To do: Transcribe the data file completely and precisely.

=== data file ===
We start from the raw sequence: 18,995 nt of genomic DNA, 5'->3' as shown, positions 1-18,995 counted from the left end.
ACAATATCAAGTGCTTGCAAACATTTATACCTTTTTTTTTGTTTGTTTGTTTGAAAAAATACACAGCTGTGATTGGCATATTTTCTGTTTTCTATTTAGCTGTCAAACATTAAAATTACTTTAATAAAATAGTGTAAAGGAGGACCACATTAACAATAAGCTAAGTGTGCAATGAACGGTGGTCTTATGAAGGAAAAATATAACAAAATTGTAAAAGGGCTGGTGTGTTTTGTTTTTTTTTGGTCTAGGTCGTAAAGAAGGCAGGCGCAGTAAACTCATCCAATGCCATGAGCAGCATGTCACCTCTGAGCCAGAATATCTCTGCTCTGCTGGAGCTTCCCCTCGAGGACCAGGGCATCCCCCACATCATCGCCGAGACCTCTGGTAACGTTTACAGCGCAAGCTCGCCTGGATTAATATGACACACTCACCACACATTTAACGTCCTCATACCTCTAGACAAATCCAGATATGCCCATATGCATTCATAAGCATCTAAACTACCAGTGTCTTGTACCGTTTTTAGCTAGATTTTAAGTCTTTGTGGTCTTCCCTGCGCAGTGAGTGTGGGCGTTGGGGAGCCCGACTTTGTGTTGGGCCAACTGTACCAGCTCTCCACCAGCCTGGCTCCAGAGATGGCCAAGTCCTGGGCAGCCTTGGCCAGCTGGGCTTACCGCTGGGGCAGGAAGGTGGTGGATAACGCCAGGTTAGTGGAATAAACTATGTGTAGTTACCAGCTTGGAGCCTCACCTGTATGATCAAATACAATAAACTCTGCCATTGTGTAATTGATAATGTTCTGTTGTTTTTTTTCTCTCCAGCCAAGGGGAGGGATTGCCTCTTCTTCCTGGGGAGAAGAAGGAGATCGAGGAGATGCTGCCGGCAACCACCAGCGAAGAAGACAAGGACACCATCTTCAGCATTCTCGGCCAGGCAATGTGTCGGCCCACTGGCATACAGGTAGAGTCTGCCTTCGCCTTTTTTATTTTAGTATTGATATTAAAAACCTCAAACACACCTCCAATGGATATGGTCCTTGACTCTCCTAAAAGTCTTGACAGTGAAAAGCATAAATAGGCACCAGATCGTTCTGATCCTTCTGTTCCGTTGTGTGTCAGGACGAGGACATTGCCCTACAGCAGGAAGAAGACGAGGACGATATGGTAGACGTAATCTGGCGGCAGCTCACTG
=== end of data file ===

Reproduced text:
We start from the raw sequence: 18,995 nt of genomic DNA, 5'->3' as shown, positions 1-18,995 counted from the left end.
ACAATATCAAGTGCTTGCAAACATTTATACCTTTTTTTTTGTTTGTTTGTTTGAAAAAATACACAGCTGTGATTGGCATATTTTCTGTTTTCTATTTAGCTGTCAAACATTAAAATTACTTTAATAAAATAGTGTAAAGGAGGACCACATTAACAATAAGCTAAGTGTGCAATGAACGGTGGTCTTATGAAGGAAAAATATAACAAAATTGTAAAAGGGCTGGTGTGTTTTGTTTTTTTTTGGTCTAGGTCGTAAAGAAGGCAGGCGCAGTAAACTCATCCAATGCCATGAGCAGCATGTCACCTCTGAGCCAGAATATCTCTGCTCTGCTGGAGCTTCCCCTCGAGGACCAGGGCATCCCCCACATCATCGCCGAGACCTCTGGTAACGTTTACAGCGCAAGCTCGCCTGGATTAATATGACACACTCACCACACATTTAACGTCCTCATACCTCTAGACAAATCCAGATATGCCCATATGCATTCATAAGCATCTAAACTACCAGTGTCTTGTACCGTTTTTAGCTAGATTTTAAGTCTTTGTGGTCTTCCCTGCGCAGTGAGTGTGGGCGTTGGGGAGCCCGACTTTGTGTTGGGCCAACTGTACCAGCTCTCCACCAGCCTGGCTCCAGAGATGGCCAAGTCCTGGGCAGCCTTGGCCAGCTGGGCTTACCGCTGGGGCAGGAAGGTGGTGGATAACGCCAGGTTAGTGGAATAAACTATGTGTAGTTACCAGCTTGGAGCCTCACCTGTATGATCAAATACAATAAACTCTGCCATTGTGTAATTGATAATGTTCTGTTGTTTTTTTTCTCTCCAGCCAAGGGGAGGGATTGCCTCTTCTTCCTGGGGAGAAGAAGGAGATCGAGGAGATGCTGCCGGCAACCACCAGCGAAGAAGACAAGGACACCATCTTCAGCATTCTCGGCCAGGCAATGTGTCGGCCCACTGGCATACAGGTAGAGTCTGCCTTCGCCTTTTTTATTTTAGTATTGATATTAAAAACCTCAAACACACCTCCAATGGATATGGTCCTTGACTCTCCTAAAAGTCTTGACAGTGAAAAGCATAAATAGGCACCAGATCGTTCTGATCCTTCTGTTCCGTTGTGTGTCAGGACGAGGACATTGCCCTACAGCAGGAAGAAGACGAGGACGATATGGTAGACGTAATCTGGCGGCAGCTCACTG